- The Washington Times - Tuesday, April 3, 2007

Stephon Marbury has staked out the moral high ground in the latest sneaker wars.

LeBron James has bought the rest of the ground and would like to lease it to Marbury.

Marbury owns his own line of sneakers called Starbury. Price: $14.98.

James is being paid $90 million over seven years to endorse his sneakers produced by Nike and its dedicated sweatshop workers in China. Price: $150.

Before the New York Knicks-Cleveland Cavaliers game on Wednesday, James said he couldn’t image endorsing a sneaker as cheap as Marbury’s.

“No, I don’t think so. Me being with Nike, we hold our standards high,” said James, who also endorses Cub Cadet lawn mowers.

While lacing up his Starburys, Marbury was told of James’ comment.

“I’d rather own than be owned,” he said.

The moral high ground comes complete with zingers.

Chicago Bulls center Ben Wallace joined Marbury’s company last week. His sneaker Big Ben is expected by fall.

The Starbury line, launched last year, is expanding from 50 products to 200 and can be found at Steve & Barry’s University Sportswear.

Marbury and Wallace aren’t paid to endorse the products. They receive royalties on sales.

It’s all part of the Starbury Movement, an effort to provide more affordable athletic sneakers and clothing to those who can’t afford the latest Jordans or LeBrons.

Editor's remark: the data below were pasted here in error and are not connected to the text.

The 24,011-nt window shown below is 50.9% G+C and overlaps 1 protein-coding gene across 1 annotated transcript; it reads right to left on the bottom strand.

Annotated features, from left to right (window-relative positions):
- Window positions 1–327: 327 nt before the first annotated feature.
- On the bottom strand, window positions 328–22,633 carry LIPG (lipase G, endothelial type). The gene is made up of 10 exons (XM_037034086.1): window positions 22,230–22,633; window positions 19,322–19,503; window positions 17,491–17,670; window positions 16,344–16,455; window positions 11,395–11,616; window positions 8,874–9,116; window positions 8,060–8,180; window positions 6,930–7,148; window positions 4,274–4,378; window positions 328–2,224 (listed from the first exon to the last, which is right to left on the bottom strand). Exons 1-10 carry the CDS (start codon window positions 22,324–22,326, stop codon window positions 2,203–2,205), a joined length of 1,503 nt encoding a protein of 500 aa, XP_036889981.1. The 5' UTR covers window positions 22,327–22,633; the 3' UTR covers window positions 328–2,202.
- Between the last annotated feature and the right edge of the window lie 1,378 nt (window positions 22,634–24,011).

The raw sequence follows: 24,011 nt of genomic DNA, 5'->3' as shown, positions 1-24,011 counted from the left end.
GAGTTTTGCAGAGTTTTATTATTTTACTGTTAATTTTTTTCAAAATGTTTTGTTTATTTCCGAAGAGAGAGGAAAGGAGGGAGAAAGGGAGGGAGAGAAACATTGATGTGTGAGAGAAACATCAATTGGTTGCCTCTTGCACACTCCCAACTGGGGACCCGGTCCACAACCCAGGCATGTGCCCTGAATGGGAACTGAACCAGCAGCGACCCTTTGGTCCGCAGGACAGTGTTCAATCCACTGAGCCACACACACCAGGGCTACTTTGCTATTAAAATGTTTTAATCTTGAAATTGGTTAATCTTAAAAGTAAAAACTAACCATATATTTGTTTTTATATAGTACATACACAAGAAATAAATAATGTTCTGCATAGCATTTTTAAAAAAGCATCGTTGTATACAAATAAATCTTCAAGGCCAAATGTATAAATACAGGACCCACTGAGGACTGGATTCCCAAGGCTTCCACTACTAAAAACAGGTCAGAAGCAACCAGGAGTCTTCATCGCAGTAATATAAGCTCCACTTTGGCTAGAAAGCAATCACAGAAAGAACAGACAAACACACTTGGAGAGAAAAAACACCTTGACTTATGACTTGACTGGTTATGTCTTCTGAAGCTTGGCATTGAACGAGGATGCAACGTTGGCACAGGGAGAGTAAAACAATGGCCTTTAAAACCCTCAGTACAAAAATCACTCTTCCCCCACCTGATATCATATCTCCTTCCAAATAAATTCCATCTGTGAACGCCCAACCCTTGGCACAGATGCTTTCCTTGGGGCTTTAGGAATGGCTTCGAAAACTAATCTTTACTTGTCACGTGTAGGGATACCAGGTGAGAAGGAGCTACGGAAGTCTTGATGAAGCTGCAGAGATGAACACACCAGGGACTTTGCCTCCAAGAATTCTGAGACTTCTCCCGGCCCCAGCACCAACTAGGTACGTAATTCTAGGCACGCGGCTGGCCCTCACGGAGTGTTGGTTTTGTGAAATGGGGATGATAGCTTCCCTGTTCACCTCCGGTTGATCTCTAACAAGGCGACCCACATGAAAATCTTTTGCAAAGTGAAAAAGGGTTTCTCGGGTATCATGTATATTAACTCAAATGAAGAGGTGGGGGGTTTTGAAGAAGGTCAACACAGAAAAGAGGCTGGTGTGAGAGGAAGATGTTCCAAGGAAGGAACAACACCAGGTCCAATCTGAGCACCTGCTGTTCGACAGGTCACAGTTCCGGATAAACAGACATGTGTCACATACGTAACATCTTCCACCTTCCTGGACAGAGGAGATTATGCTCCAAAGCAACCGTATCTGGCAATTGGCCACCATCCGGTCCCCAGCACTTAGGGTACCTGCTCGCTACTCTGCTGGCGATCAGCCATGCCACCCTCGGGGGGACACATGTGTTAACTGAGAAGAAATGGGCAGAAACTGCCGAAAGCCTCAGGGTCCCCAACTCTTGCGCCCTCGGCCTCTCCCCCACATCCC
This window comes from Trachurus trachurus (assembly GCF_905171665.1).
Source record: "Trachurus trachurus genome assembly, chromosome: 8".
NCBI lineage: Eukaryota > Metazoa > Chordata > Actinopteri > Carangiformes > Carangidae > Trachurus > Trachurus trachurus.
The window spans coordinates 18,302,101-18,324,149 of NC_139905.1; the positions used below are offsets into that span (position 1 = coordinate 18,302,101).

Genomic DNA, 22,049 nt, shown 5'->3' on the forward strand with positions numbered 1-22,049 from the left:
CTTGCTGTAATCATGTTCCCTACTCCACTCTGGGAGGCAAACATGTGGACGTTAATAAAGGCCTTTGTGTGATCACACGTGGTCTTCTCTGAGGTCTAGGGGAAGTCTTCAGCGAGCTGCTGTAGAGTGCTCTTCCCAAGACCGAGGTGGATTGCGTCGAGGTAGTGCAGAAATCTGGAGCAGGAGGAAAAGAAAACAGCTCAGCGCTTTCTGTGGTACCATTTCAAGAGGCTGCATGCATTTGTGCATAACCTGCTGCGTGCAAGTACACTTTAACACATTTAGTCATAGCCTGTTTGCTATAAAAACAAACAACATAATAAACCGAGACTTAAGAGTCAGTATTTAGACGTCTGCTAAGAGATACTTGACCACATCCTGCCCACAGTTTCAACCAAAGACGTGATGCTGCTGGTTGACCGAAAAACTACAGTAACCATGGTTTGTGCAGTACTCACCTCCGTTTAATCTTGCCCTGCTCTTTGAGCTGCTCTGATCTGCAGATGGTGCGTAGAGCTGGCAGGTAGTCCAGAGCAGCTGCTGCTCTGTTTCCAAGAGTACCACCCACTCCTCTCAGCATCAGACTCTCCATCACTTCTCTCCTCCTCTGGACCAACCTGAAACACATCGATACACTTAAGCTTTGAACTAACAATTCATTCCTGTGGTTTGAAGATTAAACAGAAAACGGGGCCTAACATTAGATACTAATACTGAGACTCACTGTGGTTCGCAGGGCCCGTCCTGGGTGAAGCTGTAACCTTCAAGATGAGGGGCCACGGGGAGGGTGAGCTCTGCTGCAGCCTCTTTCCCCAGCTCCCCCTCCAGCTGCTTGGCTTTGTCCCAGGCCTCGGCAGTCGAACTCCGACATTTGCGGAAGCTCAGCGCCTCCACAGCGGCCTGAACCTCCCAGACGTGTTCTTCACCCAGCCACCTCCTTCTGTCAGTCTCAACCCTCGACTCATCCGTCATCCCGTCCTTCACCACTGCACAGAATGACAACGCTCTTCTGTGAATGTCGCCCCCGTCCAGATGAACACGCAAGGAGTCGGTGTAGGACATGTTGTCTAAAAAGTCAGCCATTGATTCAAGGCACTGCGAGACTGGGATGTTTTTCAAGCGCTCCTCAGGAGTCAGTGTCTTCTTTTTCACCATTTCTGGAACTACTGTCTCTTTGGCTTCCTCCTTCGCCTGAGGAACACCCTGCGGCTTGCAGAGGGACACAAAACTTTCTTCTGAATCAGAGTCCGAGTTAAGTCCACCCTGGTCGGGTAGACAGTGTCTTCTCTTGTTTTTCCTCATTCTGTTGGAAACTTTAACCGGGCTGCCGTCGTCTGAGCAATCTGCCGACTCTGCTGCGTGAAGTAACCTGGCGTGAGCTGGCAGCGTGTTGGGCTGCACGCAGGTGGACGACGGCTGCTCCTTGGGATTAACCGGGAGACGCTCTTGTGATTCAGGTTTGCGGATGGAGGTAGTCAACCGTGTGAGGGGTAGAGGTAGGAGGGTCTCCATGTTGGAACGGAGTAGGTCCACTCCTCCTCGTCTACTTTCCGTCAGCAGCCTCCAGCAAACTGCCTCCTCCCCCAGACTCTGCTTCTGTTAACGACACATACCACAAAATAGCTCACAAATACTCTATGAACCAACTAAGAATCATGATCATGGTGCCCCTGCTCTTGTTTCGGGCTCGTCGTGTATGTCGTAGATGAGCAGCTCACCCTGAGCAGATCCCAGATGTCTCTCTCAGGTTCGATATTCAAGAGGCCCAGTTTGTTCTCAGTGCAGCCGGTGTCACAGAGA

James’ latest movement is the plan for his new 35,440-square foot house in Bath Township, Ohio. The house will include a theater, recording studio, bowling alley, barbershop, casino and enough room for all of his alter egos.

“Greed is good,” Gordon Gekko said.

Of course, James has the right to his mansion and his $120 million in endorsement deals.

But his comments about Marbury’s sneakers, even if he was joking, were arrogant and out of line. At best, James’ comments were poor public relations.

NBA fans, no matter what sneakers they wear, don’t appreciate James ripping Marbury and his altruistic cause.

Marbury has partly remade his image through the Starbury Movement and his stance against expensive sneakers.

Marbury is trying to do the right thing. He doesn’t deserve derision. He deserves praise.

At the end of last week’s game, Marbury made two 3-pointers in the last 1:40, including the game-clincher with 8.5 seconds left. The Knicks beat the Cavaliers 97-93.

James shot 6-for-20 from the field.

It’s gotta be the shoes.

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